Type packetstorm
Reporter Ulf Harnhammar
Modified 2002-09-11T00:00:00


                                            `PHP fopen() CRLF Injection  
VENDOR: The PHP Group <>  
VULNERABLE VERSIONS: 4.1.2, 4.2.2, 4.2.3, latest CVS, possibly others  
IMMUNE VERSIONS: none, but workarounds exist  
SEVERITY: medium  
"PHP is a widely-used Open Source general-purpose scripting language  
that is especially suited for Web development and can be embedded  
into HTML. Its syntax draws upon C, Java, and Perl, and is easy  
to learn. PHP runs on many different platforms and can be used  
as a standalone executable or as a module under a variety of Web  
servers. It has excellent support for databases, XML, LDAP, IMAP,  
Java, various Internet protocols, and general data manipulation,  
and is extensible via its powerful API."  
(direct quote from the program's project page at Freshmeat)  
PHP is published under the terms of The PHP License. It is installed  
on millions of web servers.  
fopen(), file() and other functions in PHP have a vulnerability  
that makes it possible to add extra HTTP headers to HTTP  
queries. Attackers may use it to escape certain restrictions,  
like what host to access on a web server. In some cases, this  
vulnerability even opens up for arbitrary net connections, turning  
some PHP scripts into proxies and open mail relays.  
PHP has several functions that take filenames as one of their  
arguments: fopen(), file() and some others. If allow_url_fopen is  
set to On in php.ini, those functions also accept URLs instead of  
regular files, and they connect to the server in question with the  
correct protocol. This functionality is vulnerable to some CRLF  
Injection attacks.  
1) We start with the simple attacks. Let's say that this PHP snippet  
is saved as snippet.php:  
echo '<pre>';  
echo '</pre>';  
If an attacker surfs to:  
(should be on one line)  
this HTTP query will be sent to  
GET /api?sunnan=visby&vind=gotland HTTP/1.0  
User-Agent: Ulf/0.0  
Cookie: user=ulf  
User-Agent: PHP/4.1.2  
As you can see, the real headers from PHP are sent as well, but  
the web server ignores them, as we send two CRLFs before them to  
indicate that the headers are over.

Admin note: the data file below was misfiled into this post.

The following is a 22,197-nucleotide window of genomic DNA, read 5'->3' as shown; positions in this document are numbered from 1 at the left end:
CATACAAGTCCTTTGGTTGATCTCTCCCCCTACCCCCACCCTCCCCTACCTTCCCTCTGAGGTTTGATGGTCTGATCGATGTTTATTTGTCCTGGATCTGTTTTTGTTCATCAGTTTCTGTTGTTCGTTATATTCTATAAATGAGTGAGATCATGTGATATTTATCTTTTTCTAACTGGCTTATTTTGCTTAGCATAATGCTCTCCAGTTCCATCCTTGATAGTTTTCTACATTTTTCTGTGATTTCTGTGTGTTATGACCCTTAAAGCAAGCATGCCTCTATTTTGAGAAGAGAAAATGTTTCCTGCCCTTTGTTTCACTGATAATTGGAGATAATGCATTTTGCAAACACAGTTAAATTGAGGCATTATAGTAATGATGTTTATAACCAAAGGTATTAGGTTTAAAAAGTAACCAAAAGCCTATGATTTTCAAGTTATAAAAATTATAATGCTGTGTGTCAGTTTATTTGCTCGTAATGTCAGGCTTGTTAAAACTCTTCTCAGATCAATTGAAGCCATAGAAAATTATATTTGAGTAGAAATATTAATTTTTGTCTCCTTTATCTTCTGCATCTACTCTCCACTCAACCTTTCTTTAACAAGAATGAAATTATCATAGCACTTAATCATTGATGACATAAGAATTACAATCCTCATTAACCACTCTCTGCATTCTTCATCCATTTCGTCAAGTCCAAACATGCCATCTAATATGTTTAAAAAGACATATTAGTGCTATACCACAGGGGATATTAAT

Using this technique, we can add arbitrary user agents, referers and  
cookies. We can also break out of restrictions and access  
instead of the site that snippet.php tries to restrict us  
to, if and are virtual hosts on the same machine.  
2) If the PHP script is even worse, like this one called dotcom.php:  
$fp = fopen($url, 'r');  
we can connect to arbitrary ports and send (almost) arbitrary  
commands, thus turning the dotcom.php script into a proxy and an  
open mail relay.  
If we surf to:  
(should be on one line)  
the PHP interpreter will connect to on port 25,  
and send the following commands:  
GET / HTTP/1.0  
HELO my.own.machine  
MAIL FROM:<me@my.own.machine>  
RCPT TO:<>  
i will never say the word PROCRASTINATE again  
User-Agent: PHP/4.1.2  
Both PHP and the MTA will complain, but the mail is still sent.  
For more information about this group of problems, read my "CRLF  
Injection" paper, which is available at  
All contact methods I could find were very public, like mailing  
lists and bug tracking systems. I ended up entering this security  
hole into their bug tracking system (as number 19160) on the 28th  
of August. The PHP developers are working on fixing this bug, but  
nothing have been committed to their CVS yet. I am releasing this  
anyway, as it is already public in their bug tracking system and  
as Matthew Murphy has published a related hole in PHP recently,  
thus making it more likely that some blackhat will find this too.  
One solution is to make sure that all variables that are used in this  
type of URL are clean, by including this command in your PHP scripts:  
$var = preg_replace('/\\s+/', '', $var);  
Another solution: if your scripts don't need to access URLs  
like files, you can switch off that functionality by setting  
allow_url_fopen to Off in php.ini.  
// Ulf Harnhammar